We wear our (damage to letter) coats for the rest of the half.
There was a cricket match yesterday with the officers quartered here. Eton triumphed. I received Williamís letter dated 30th May. Robertson Gladstone has not made his appearance, as I conclude, that he does not intend to do so at this time. I hope to hear from Mary soon. I must be satisfied with thinking of here and here friends at her marriage. I shall be glad to hear from you all got on during the trip: How the invalids stood it, and if Eliza is better.
Your affectionate son
An explanation of Montem from the History of Eton College by Sir Maxwell Lyte (1911):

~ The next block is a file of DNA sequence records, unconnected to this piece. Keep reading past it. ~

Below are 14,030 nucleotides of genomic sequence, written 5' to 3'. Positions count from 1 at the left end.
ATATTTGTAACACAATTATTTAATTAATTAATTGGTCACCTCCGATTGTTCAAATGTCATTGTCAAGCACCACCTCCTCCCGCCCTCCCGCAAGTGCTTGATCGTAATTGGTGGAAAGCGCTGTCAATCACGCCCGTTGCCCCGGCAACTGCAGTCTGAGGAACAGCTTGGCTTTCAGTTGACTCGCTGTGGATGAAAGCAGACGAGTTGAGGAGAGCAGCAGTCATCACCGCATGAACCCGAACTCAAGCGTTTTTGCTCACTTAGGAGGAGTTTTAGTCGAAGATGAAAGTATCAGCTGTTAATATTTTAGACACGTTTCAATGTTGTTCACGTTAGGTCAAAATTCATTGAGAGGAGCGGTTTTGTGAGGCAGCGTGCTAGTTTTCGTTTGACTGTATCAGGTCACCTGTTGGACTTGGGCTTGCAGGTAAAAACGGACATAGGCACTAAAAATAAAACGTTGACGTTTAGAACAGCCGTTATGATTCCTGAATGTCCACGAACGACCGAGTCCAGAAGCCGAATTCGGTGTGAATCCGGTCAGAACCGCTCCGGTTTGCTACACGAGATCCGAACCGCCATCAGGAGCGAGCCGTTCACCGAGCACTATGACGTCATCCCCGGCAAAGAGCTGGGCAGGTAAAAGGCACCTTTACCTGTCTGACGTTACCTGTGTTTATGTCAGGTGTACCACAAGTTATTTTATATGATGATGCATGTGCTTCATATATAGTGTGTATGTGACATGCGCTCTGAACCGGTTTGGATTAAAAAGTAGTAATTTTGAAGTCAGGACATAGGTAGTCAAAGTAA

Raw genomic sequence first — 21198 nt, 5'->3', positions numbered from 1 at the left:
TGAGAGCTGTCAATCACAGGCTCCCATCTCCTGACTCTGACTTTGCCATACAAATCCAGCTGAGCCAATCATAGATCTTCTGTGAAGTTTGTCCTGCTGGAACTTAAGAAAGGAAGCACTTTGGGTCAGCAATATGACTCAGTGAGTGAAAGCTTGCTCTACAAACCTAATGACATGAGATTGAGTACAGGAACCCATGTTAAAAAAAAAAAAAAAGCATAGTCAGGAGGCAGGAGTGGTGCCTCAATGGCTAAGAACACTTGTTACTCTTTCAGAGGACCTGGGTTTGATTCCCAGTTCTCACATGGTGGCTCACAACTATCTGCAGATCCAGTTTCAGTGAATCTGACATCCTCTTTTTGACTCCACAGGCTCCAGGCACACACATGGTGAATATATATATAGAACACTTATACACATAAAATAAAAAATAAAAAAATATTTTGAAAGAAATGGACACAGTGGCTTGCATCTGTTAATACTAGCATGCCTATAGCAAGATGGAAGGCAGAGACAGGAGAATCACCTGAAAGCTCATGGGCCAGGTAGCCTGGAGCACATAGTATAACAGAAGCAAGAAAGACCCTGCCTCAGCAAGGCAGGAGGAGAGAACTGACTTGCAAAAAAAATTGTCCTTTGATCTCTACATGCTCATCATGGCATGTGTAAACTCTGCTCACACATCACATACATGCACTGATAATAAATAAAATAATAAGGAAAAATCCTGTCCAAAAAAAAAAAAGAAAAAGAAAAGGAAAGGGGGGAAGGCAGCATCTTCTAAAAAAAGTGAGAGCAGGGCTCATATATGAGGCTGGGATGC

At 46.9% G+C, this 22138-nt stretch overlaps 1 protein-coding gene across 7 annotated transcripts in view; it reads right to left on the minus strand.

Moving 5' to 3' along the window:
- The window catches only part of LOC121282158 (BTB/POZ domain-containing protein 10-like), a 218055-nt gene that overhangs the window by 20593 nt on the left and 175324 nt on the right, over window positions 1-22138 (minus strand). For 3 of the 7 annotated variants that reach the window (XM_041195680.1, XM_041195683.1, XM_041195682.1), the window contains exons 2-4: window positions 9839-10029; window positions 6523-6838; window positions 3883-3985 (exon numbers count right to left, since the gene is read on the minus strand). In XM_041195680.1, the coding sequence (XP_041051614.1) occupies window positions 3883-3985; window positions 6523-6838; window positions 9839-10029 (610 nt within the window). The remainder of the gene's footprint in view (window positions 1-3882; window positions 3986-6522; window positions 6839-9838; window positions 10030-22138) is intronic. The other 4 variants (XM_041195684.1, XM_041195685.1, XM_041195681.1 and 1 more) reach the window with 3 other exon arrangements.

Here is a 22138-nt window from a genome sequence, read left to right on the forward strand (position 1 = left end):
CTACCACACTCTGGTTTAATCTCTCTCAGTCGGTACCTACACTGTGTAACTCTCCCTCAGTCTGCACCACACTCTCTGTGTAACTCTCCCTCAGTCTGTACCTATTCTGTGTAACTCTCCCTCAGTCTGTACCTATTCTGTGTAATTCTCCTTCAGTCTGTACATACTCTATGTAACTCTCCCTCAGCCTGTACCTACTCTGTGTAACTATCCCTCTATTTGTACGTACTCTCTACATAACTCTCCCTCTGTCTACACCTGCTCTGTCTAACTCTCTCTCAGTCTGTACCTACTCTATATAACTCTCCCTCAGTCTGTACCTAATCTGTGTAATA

In a school of such extreme age one naturally expects to find many curious and quaint customs surviving from former years. Here is an account of the "Montem"--more properly "Ad Montem"--one of the most peculiar and striking of old Eton usages, which is now a thing of the past, through never to be forgotten by any who have assisted thereat, whether as actors or spectators. "Montem" was a muster of the whole school, "in a sort of semi-military array, with band and colors, to march out to a mound in a field about a mile and a half distant--the well-known Salt Hill--where an ensign waved his flag, the boys cheered, and the ceremony so far was over. The professed object was to collect from the crowds of visitors who were always gathered on the occasion contributions of money, called salt, to supply the captain of the day, the head colleger, with funds for his Cambridge expenses. For this purpose two salt-bearers, usually the second in seniority of the collegers and the captain of the oppidans, assisted by some ten or twelve runners or servitors,and all dressed in fancy costumes, scoured all the approaches to Windsor and Eton within the shire of Buckhingham--for the collection of "salt" was confined, for some traditionary reason, to those limits--and levied contributions, by a sort of civil compulsion, from every comer, from the nobleman in his carriage-and-four to the rustic on foot. The cry was "Salt! Salt!" for which embroidered bags were held forth, and anything was accepted, from a sixpence to fifty pound note. In return the donor received a little blue ticket with a Latin motto on it--Mos pro Lege, or More et Monte-- and this ticket worn in the hat, or otherwise shown, protected the bearer for the rest of the day from any further demand." Royalty generally graced this occasion. For nearly forty years George III was present and regularly dropped "salt" to the amount of fifty pounds into the bag. The origin of this peculiar school festival is obscure. "The Westchester statutes (which were adopted for Eton in almost every particular) made provision for the out-door exercise of the scholars, by a daily procession ad Montem to St. Catherine's Hill, outside the city walls, which is still known as 'going on hills,' and takes place there regularly on half-holidays; and from this there can be little doubt that the term itself was borrowed." But so many abuses grew out of the old custom and so much license prevailed, that it was finally abolished. Prince Albert was present at the last celebration in 1844. His carriage was halted on Windsor Bridge, and he gave the salt-bearer the royal donation of £100.